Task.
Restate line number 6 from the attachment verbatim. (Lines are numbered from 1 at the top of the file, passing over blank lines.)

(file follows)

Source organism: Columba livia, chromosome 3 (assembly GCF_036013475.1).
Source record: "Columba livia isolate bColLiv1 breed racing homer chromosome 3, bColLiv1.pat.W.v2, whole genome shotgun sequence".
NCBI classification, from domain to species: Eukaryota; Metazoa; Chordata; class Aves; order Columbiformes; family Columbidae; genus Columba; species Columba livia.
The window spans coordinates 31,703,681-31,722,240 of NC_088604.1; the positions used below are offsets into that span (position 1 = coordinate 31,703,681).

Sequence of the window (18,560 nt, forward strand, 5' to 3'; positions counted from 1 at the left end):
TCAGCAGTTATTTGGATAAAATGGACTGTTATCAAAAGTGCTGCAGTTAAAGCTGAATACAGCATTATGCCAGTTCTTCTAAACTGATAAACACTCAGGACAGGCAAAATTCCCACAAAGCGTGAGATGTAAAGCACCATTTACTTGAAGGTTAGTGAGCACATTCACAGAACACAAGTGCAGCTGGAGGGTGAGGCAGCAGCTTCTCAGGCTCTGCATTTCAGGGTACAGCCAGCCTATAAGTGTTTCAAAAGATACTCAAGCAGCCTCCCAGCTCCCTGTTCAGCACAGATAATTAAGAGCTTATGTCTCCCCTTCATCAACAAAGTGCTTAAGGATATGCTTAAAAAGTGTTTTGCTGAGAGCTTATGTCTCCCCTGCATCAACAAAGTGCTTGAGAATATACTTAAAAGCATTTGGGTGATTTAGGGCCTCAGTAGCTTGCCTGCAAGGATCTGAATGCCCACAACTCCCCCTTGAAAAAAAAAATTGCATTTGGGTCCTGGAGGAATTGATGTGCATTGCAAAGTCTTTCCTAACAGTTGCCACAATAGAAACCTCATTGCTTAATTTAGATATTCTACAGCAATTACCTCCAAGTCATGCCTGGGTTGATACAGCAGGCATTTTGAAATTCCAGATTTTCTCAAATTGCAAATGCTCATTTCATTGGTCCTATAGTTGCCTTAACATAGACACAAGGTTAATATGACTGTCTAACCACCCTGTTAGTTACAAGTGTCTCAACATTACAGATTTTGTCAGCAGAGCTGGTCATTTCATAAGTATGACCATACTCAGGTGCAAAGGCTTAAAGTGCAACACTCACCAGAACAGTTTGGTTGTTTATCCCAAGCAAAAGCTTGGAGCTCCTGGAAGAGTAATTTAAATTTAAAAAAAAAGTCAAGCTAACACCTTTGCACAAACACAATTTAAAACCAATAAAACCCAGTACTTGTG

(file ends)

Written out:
TCAGCAGTTATTTGGATAAAATGGACTGTTATCAAAAGTGCTGCAGTTAAAGCTGAATACAGCATTATGCCAGTTCTTCTAAACTGATAAACACTCAGGACAGGCAAAATTCCCACAAAGCGTGAGATGTAAAGCACCATTTACTTGAAGGTTAGTGAGCACATTCACAGAACACAAGTGCAGCTGGAGGGTGAGGCAGCAGCTTCTCAGGCTCTGCATTTCAGGGTACAGCCAGCCTATAAGTGTTTCAAAAGATACTCAAGCAGCCTCCCAGCTCCCTGTTCAGCACAGATAATTAAGAGCTTATGTCTCCCCTTCATCAACAAAGTGCTTAAGGATATGCTTAAAAAGTGTTTTGCTGAGAGCTTATGTCTCCCCTGCATCAACAAAGTGCTTGAGAATATACTTAAAAGCATTTGGGTGATTTAGGGCCTCAGTAGCTTGCCTGCAAGGATCTGAATGCCCACAACTCCCCCTTGAAAAAAAAAATTGCATTTGGGTCCTGGAGGAATTGATGTGCATTGCAAAGTCTTTCCTAACAGTTGCCACAATAGAAACCTCATTGCTTAATTTAGATATTCTACAGCAATTACCTCCAAGTCATGCCTGGGTTGATACAGCAGGCATTTTGAAATTCCAGATTTTCTCAAATTGCAAATGCTCATTTCATTGGTCCTATAGTTGCCTTAACATAGACACAAGGTTAATATGACTGTCTAACCACCCTGTTAGTTACAAGTGTCTCAACATTACAGATTTTGTCAGCAGAGCTGGTCATTTCATAAGTATGACCATACTCAGGTGCAAAGGCTTAAAGTGCAACACTCACCAGAACAGTTTGGTTGTTTATCCCAAGCAAAAGCTTGGAGCTCCTGGAAGAGTAATTTAAATTTAAAAAAAAAGTCAAGCTAACACCTTTGCACAAACACAATTTAAAACCAATAAAACCCAGTACTTGTG